Let E be the component of \(C_{{\mathcal {K}}_{N}}\) which over \(\mathbb {C}\) becomes \(E_{c}.\) Let \(\mathcal {G}\) be the universal semiabelian scheme over E. Then \(\mathcal {G}\) is a semiabelian scheme which is an extension of \(B\times _{{\mathcal {K}}_{N}}E\) by the torus \(({\mathcal {O}}_{{\mathcal {K}}}\otimes \mathbb {G}_{m,{\mathcal {K}}_{N}})\times _{{\mathcal {K}}_{N}}E.\) At any point \(u\in E(\mathbb {C})\), we have the analytic model \(\mathcal {G}_{u}\) (1.69) for the fiber of \(\mathcal {G}\) at u, but the abelian part and the toric part are constant. Over E, the line bundle \(\mathcal {P}_{0}\) is (by definition) \(\omega _{B\times E/E}.\) As the lattice of periods of a suitable \({\mathcal {K}}_{N}\)rational differential is \(\varOmega _{B}\cdot {\mathcal {O}}_{{\mathcal {K}}}\), while the lattice of periods of \(\text {d}\zeta _{1}\) is \({\mathcal {O}}_{{\mathcal {K}}}\), part (iii) follows. For parts (i) and (ii), observe that the toric part of \(\mathcal {G}\) is in fact defined over \({\mathcal {K}}\) and that \(e_{{\mathcal {O}}_{{\mathcal {K}}}}^{*}\) maps the cotangent space of \({\mathcal {O}}_{{\mathcal {K}}}\otimes \mathbb {G}_{m,{\mathcal {K}}}\) isomorphically to the \({\mathcal {K}}\)span of \(2\pi id\zeta _{2}\) and \(2\pi id\zeta _{3}\).
Corollary 1.33
\(\varOmega _{B}\cdot \sigma _{an}\) is a nowhere vanishing global section of \(\det \mathcal {P}\otimes \mathcal {L}^{1}\) over \(S_{\varGamma }\), rational over \({\mathcal {K}}_{N}.\)
Proof
Recall that we denote by \(S_{\varGamma }\) the connected component of \(S_{{\mathcal {K}}_{N}}\) whose associated analytic space is the complex manifold \(X_{\varGamma }.\) We have seen that as an analytic section \(\varOmega _{B}\cdot \sigma _{an}\) descends to \(X_{\varGamma }\) and extends to the smooth compactification \({\bar{X}}_{\varGamma }.\) By GAGA, it is algebraic. Since \({\bar{X}}_{\varGamma }\) is connected, to check its field of definition, it is enough to consider it at one of the cusps. By the Proposition, its restriction to the formal neighborhood of \(E_{c}\) (\(c=c_{\infty }\)) is defined over \({\mathcal {K}}_{N}.\)
The complex periods \(\varOmega _{B}\) (and their powers) appear as the transcendental parts of special values of Lfunctions associated with Grossencharacters of \({\mathcal {K}}\). They are therefore instrumental in the construction of padic Lfunctions on \({\mathcal {K}}.\) We expect them to appear in the padic interpolation of holomorphic Eisenstein series on the group \(\mathbf {G}\), much as powers of \(2\pi i\) (values of \(\zeta (2k)\)) appear in the padic interpolation of Eisenstein series on \(GL_{2}(\mathbb {Q}).\)
1.12.2 Rationality of local parameters at the cusps
Proposition 1.34
(i) The section \(2\pi i\cdot \mathrm{d}z\) mod \(\left\langle \mathrm{d}u\right\rangle \) is \({\mathcal {K}}_{N}\)rational, i.e. it is the analytification of a section of \(r^{*}\mathcal {N}\). (ii) The section \(\varOmega _{B}\cdot \mathrm{d}u\) is \({\mathcal {K}}_{N}\)rational, i.e. belongs to \(H^{0}(E,\varOmega _{E/{\mathcal {K}}_{N}}^{1}).\)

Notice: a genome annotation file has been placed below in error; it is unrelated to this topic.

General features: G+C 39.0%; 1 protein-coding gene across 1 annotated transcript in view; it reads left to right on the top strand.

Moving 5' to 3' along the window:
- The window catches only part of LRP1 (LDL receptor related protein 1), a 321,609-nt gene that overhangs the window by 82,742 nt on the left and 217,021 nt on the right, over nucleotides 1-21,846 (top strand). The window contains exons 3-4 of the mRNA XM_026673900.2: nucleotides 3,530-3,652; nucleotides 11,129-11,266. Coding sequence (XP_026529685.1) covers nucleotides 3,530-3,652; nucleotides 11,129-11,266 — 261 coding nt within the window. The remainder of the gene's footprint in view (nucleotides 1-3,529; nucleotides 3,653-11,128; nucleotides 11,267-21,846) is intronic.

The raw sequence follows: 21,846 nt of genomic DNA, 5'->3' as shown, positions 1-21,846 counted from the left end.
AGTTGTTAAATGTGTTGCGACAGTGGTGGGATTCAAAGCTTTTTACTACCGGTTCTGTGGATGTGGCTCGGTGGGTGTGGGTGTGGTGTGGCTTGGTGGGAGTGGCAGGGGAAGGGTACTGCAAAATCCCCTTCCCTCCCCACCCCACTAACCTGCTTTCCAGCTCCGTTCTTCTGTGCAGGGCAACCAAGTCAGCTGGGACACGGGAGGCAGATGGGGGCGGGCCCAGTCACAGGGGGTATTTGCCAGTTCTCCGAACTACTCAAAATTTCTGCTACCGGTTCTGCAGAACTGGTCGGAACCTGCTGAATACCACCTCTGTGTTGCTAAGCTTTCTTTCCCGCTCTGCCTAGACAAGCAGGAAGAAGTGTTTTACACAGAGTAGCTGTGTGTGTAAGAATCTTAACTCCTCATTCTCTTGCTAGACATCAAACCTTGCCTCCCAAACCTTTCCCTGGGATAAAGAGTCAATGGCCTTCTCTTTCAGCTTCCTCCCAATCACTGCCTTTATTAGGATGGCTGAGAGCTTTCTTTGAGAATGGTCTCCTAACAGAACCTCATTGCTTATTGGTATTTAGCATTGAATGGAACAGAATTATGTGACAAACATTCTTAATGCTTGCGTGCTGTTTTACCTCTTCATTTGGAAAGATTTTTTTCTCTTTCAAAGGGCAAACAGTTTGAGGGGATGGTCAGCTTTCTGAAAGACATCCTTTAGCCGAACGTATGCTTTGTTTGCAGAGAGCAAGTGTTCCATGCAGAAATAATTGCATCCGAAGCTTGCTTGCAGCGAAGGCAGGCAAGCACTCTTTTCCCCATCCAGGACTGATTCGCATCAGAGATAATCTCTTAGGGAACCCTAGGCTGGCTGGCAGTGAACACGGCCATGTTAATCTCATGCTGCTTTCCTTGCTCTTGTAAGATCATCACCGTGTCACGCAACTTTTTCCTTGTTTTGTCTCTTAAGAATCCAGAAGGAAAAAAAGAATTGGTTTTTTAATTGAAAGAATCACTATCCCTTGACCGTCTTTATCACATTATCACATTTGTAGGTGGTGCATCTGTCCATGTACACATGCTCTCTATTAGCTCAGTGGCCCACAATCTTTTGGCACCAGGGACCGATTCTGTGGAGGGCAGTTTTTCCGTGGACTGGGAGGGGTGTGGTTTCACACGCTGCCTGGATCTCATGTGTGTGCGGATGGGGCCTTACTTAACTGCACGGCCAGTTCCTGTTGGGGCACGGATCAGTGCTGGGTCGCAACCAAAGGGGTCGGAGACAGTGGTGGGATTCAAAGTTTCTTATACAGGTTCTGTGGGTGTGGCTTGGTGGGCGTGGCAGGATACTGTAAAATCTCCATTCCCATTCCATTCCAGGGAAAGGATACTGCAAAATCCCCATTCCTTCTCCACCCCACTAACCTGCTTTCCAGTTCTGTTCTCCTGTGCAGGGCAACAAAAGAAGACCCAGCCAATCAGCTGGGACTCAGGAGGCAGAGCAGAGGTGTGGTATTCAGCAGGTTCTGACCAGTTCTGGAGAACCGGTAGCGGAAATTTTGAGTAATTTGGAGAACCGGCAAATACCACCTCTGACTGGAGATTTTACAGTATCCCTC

Proof
Remark 1.1
The parameter q is not a welldefined parameter at x and depends not only on x, but also on the point u used to uniformize it. If we change u to \(u+s\) (\(s\in \Lambda \)), then q is multiplied by the factor \(e^{2\pi i\delta {\bar{s}}(u+s/2)/M}\), so although \({\mathcal {O}}_{{\bar{S}}_{\mathbb {C}},x}^{hol}\subset {\widehat{{\mathcal {O}}}}_{{\bar{S}}_{\mathbb {C}},x}\) and analytic parameters may be considered as formal parameters, the question whether q itself is \({\mathcal {K}}_{N}\)rational is not well defined (in sharp contrast to the case of modular curves!).
1.12.3 Normalizing the isomorphism \(\det \mathcal {P}\simeq \mathcal {L}\)
2 Picard modular schemes modulo an inert prime
2.1 The stratification
2.1.1 The three strata
Recall that an abelian variety over an algebraically closed field of characteristic p is called supersingular if the Newton polygon of its pdivisible group has a constant slope 1 / 2. It is called superspecial if it is isomorphic to a product of supersingular elliptic curves. The following theorem combines various results proved in [4, 39, 40]. See also [8], Theorem 2.1.
Theorem 2.1
 (i)
There exists a closed reduced 1dimensional subscheme \(S_\mathrm{ss}\subset {\bar{S}}\), disjoint from the cuspidal divisor (i.e. contained in S), which is uniquely characterized by the fact that for any geometric point x of S, the abelian variety \({\mathcal {A}}_{x}\) is supersingular if and only if x lies on \(S_\mathrm{ss}\). The scheme \(S_\mathrm{ss}\) is defined over \(\kappa _{0}.\)
 (ii)Let \(S_\mathrm{ssp}\) be the singular locus of \(S_\mathrm{ss}.\) Then x lies in \(S_\mathrm{ssp}\) if and only if \({\mathcal {A}}_{x}\) is superspecial. If \(x\in S_\mathrm{ssp}\), then$$\begin{aligned} {\widehat{{\mathcal {O}}}}_{S_\mathrm{ss},x}\simeq \kappa [[u,v]]/\left( u^{p+1}+v^{p+1}\right) . \end{aligned}$$(2.2)